MARLIN trips into Dee estuary and to Liverpool Bay 2021

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MARLIN trip into Dee estuary 7 June 2021

Monday 7 June. High pressure. Leave Liverpool Marina at 11:30 (HW 10:07 8.2m; LW 16:53 2.2m; HW 22:34 8.3m). Calm and sunny. Though onshore breeze built up.

Proceed past New Brighton (at 12:05) and through Rock Channel, following my waypoints.

Shipping seen in Mersey:
Cruise ship Viking Venus (also "dazzle" ferry) alongside at Cruise Terminal [Viking Venus is new, 47843 gtons, 930 passengers, and doing 7 day round England cruises from/to Portsmouth; excursions offered at Liverpool are "bubble" trips]

Container vessels (and a tug) on the Seaforth in-river container terminal.

Rock Channel: I followed my waypoints Perch - Chip - Corner and found the seabed dries by no more than 1.0m at CD. There was a white spherical buoy near "Chip" - a race mark.
Seabed survey of Rock Channel (lines join waypoints) (as depth below CD) from my 2021 trips [upper track is the Rock Gut]:

I then headed from my waypoint "Corner" to my waypoint for crossing the East Hoyle Spit and then on to the He3 buoy.

I rounded the end of Hilbre Island at 1:25 with adverse current. The Hoyle Bank was still covered - so no lounging seals.

I decided to check my waypoints for access to Thurstaston. I arrived at the entrance at 1:55 and headed for waypoint THE (close to a cylinder buoy marked SH.. ). I had only 1.2m under my keel in places - so decided to turn round - to avoid getting stuck with delay in refloating. Depths seem similar to those of previous years.

Survey (2021) of entrance to Thurstaston - with my waypoints

I then returned to the Hoyle bank, at 2:20, which was now partly dry with seals resting. I wanted to be able to get back to Liverpool Marina by first lock (tidal height 6.5m), so surveyed the area just south of the SE point of the Hoyle bank - looking for a suitable spot. There was a flat area and I anchored there at 2:30, with 0.6m under my keel. Position where I dried was 53°22.090N, 3°14.151W. The edge of the bank has moved (to SE) since 2020, so my previous survey is redundant.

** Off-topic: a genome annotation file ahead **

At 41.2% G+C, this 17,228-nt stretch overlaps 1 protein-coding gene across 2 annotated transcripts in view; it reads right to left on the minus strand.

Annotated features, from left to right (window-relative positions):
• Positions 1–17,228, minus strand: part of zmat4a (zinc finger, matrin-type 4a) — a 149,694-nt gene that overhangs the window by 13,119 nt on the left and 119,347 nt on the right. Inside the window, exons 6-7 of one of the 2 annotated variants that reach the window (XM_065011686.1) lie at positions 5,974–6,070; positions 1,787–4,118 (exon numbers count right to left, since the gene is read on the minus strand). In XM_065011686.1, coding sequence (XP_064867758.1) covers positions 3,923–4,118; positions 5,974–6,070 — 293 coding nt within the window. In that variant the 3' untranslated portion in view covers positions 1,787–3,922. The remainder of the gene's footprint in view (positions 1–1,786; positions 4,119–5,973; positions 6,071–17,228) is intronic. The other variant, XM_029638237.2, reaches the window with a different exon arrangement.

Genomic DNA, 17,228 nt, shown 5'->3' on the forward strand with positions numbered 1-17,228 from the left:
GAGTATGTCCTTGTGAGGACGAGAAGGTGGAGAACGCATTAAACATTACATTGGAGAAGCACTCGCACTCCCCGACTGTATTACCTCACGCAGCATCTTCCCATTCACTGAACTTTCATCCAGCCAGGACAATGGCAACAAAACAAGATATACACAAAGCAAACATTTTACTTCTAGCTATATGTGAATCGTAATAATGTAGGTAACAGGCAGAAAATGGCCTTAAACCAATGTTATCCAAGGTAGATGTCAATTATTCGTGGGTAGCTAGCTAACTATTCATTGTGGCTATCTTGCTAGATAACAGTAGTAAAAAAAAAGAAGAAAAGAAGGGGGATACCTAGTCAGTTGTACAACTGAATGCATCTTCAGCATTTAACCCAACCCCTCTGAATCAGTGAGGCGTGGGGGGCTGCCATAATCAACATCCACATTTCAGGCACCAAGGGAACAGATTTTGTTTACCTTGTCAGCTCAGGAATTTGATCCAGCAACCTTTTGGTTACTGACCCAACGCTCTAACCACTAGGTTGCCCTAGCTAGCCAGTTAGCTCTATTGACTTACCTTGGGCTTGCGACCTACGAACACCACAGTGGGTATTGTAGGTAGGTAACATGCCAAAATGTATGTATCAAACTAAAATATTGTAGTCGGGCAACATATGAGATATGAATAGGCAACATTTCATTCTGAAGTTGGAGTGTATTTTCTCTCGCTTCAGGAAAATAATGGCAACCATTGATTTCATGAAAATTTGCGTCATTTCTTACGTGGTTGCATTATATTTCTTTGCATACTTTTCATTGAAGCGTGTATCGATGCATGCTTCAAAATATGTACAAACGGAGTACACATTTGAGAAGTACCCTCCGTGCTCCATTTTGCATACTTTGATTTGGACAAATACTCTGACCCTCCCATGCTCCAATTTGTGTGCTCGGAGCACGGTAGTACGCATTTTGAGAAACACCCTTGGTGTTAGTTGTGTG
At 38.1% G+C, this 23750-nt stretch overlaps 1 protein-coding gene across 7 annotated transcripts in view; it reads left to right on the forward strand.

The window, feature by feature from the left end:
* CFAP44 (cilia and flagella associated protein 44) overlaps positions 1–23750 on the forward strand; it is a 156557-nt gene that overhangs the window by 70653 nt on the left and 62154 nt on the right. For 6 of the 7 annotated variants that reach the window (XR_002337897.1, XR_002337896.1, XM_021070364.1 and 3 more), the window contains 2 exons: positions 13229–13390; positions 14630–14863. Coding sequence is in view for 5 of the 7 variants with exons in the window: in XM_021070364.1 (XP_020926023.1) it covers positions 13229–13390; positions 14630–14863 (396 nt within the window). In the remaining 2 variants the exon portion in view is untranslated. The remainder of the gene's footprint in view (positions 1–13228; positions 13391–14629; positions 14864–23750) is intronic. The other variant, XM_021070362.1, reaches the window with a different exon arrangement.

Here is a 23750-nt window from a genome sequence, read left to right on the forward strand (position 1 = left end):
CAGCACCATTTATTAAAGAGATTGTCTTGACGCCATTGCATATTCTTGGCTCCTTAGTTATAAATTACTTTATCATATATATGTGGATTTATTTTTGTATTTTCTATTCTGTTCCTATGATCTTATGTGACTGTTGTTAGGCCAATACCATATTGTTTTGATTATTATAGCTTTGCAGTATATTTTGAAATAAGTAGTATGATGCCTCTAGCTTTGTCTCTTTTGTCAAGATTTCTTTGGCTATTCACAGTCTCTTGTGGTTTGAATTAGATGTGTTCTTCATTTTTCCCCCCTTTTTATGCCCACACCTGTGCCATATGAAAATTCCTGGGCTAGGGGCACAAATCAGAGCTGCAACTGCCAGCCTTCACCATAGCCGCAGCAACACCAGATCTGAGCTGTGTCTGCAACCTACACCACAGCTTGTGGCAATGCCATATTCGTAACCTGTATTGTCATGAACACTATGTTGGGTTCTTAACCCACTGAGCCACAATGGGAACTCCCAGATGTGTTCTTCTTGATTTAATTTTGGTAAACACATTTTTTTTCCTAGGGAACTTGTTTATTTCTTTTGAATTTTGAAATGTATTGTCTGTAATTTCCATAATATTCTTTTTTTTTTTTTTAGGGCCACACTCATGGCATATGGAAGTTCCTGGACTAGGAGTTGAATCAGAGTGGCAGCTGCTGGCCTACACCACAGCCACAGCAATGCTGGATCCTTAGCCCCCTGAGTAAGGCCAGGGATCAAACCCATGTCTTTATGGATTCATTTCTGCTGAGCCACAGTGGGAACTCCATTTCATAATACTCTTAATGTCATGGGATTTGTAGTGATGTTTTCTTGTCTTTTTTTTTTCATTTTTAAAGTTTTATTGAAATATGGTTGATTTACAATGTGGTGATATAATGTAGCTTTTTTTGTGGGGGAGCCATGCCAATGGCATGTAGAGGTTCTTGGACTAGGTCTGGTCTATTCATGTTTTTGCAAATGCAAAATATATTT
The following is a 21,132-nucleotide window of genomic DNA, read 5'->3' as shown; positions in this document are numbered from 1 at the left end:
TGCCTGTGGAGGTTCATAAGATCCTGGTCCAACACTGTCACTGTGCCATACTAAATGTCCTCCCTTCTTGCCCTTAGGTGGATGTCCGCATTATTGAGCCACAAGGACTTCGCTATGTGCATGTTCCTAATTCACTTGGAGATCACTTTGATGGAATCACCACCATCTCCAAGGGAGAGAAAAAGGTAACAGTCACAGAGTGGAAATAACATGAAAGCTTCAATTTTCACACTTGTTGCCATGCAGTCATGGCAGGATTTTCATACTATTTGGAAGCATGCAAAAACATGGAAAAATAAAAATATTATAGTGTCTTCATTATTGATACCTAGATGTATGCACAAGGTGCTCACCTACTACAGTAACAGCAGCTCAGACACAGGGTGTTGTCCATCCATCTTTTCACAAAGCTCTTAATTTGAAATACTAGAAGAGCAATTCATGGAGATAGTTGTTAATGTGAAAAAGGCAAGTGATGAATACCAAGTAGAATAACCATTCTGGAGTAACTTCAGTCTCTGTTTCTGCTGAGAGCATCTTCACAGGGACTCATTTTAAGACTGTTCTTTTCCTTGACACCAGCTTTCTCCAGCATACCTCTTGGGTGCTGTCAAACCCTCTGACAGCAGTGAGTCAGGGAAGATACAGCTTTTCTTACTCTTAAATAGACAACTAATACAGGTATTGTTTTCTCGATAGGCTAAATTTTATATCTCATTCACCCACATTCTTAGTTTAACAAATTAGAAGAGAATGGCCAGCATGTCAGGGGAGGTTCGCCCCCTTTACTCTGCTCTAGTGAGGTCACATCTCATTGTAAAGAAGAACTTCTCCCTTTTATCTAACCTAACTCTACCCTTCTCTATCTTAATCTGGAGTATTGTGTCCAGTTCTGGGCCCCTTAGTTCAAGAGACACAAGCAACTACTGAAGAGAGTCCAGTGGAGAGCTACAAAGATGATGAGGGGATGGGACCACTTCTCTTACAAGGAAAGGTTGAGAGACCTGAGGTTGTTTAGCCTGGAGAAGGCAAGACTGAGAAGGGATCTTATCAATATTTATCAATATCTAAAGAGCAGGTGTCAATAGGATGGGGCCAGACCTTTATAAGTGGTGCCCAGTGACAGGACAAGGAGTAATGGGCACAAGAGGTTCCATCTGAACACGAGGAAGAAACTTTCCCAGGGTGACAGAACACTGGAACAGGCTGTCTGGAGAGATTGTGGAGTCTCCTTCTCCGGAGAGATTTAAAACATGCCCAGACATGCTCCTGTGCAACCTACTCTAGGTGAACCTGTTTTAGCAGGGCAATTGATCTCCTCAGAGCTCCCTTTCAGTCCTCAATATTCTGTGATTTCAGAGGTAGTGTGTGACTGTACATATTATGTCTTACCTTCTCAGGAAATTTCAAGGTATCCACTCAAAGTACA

Survey results (2021) of Hoyle Bank anchorage (depths metres from CD)(+ marks previous years' locations)

After the tide ebbed further, I went overboard to do some maintenance to the wooden strakes along the hull. At low water, I was dry but close to the LW line.
At this location, the seabed depth was about 2.2m above CD, using Liverpool tidegauge data. So just at LW level [2.2m] on that day.
I also took a walk around - taking care not to disturb the seals. There was a drainage channel right next to the Hoyle Bank - which was just under knee deep to cross.

Marlin aground (He4 to left, Hilbre to right):

Drainage channel(Hilbre ahead, He4 and seals to left, Marlin to right):

Seal resting on Hoyle Bank with Burbo windfarm in distance

There was a sea breeze - so sunny but not very warm. The sea was sheltered behind the Hoyle bank, so Marlin took the ground gently.

I was afloat again by 6:15 and returned via Hilbre, He3, my waypoint Corner, the Rock Gut, into the Mersey. The direct route from there to Corner crossed the North Bank at 7:40pm with least depth of 0.9m under my keel.

Seals resting with He4 buoy.

Vessel Cemcoaster [98 x 15 metres, built 2020, taking cement from Runcorn to Santander] heading out

Reach Liverpool Marina by 8:30. There were 2 other boats waiting to enter; a windfarm boat and a yacht. After a boat left, we entered the lock at 8:43. Then there were problems - the inner gate would not open and an electrical fault had to be fixed. So we finally got into the marina at 9:45.

The Canal and River Trust has responsibility for the lock gates - and despite a extensive (and much extended) refurbishment, all is still not well.

Trip out 19nm, back 14nm.

MARLIN trip into Dee estuary 22 July 2021

Thursday 22 July. High pressure. Leave Liverpool Marina at 11:30 (HW 10:17 8.6m; LW 17:09 1.8m; HW 22:45 8.9m). Calm and sunny. Hot.